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A Corpus-based Language Network Analysis of Near-synonyms in a Specialized Corpus

Title
A Corpus-based Language Network Analysis of Near-synonyms in a Specialized Corpus
Author(s)
LU WENYU
Keyword
Maritime English, Near-synonyms, Corpus Linguistics, Collocation Network Analysis, Semantic Domain Network Analysis, ESP, WordSmith Tools, NetMiner, Wmatrix
Publication Year
2017
Publisher
한국해양대학교 대학원
URI
http://repository.kmou.ac.kr/handle/2014.oak/11518
http://kmou.dcollection.net/jsp/common/DcLoOrgPer.jsp?sItemId=000002382987
Abstract
As the international medium of communication for seafarers throughout the

world, the importance of English has long been recognized in the maritime

industry. Many studies have been conducted on Maritime English teaching and

learning, nevertheless, although there are many near-synonyms existing in the

language, few studies have been conducted on near-synonyms used in the maritime industry. The objective of this study is to answer the following three questions. First, what are the differences and similarities between different near-synonyms in English? Second, can collocation network analysis provide a new perspective to explain the distinctions of near-synonyms from a micro-scopic level? Third, is semantic domain network analysis useful to distinguish one near-synonym from the other at the macro-scopic level? In pursuit of these research questions, I first illustrated how the idea of incorporating collocates in corpus linguistics, Maritime English, near-synonyms, semantic domains and language network was studied. Then important concepts such as Maritime English, English for Specific Purposes, corpus linguistics, synonymy, collocation, semantic domains and language network analysis were introduced. Third, I compiled a 2.5 million word specialized Maritime English Corpus and proposed a new method of tagging English multi-word compounds, discussing the comparison of with and without multi-word compounds with regard to tokens, types, STTR and mean word length. Fourth, I examined collocates of five groups of near-synonyms, i.e., ship vs. vessel, maritime vs. marine, ocean vs. sea, safety vs. security, and harbor vs. port, drawing data through WordSmith 6.0, tagging semantic domains in Wmatrix 3.0, and conducting network analyses using NetMiner 4.0. In the final stage, from the results and discussions, I was able to answer the research questions. First, maritime near-synonyms generally show clear preference to specific collocates. Due to the specialty of Maritime English, general definitions are not helpful for the distinction between near-synonyms, therefore a new perspective is needed to view the behaviors of maritime words. Second, as a special visualization method,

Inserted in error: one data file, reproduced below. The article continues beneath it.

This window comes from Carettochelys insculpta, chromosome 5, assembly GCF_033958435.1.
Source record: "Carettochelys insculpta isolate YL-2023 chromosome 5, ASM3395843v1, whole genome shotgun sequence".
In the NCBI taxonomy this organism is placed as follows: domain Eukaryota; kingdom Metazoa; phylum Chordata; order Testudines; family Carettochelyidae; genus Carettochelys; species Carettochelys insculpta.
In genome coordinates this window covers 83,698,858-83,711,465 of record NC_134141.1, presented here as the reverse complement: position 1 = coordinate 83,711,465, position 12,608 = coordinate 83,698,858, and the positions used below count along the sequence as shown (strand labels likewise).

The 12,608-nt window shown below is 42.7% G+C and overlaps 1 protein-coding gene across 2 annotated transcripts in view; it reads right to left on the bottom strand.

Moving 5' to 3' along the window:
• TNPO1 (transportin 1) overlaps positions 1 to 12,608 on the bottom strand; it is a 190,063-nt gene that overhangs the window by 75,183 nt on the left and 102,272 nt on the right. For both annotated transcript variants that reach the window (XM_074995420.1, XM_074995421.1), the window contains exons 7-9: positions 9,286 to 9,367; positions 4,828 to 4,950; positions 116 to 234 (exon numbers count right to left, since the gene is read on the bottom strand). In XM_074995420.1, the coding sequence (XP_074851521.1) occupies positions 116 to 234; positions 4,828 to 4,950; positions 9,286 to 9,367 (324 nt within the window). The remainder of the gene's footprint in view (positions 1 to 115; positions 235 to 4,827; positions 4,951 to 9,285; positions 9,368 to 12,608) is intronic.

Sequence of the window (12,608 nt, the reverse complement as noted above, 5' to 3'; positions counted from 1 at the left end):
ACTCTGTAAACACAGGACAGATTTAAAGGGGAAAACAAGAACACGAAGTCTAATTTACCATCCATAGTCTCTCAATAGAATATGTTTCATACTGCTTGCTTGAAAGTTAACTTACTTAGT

collocation network analysis can provide learners with a direct vision of the

relationships between words. Compared with traditional collocation tables, learners

are able to more quickly identify the collocates and find the relationship between

several node words. In addition, it is much easier for learners to find the collocates exclusive to a specific word, thereby helping them to understand the meaning specific to that word. Third, if the collocation network shows learners relationships of words, the semantic domain network is able to offer guidance cognitively: when a person has a specific word, how he can process it in his mind and therefore find the more appropriate synonym to collocate with. Main semantic domain network analysis shows us the exclusive domains to a certain near-synonym, and therefore defines the concepts exclusive to that near-synonym: furthermore, main semantic domain network analysis and sub-semantic domain network analysis together are able to tell us how near-synonyms show preference or tendency for one synonym rather than another, even when they have shared semantic domains. The options in identifying relationships of near-synonyms can be presented through the classic metaphor of "the forest and the trees." Generally speaking, we see only the vein of a tree leaf through the traditional way of sentence-level analysis. We see the full leaf through collocation network analysis. We see the tree, even the whole forest, through semantic domain network analysis.
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영어영문학과 > Thesis
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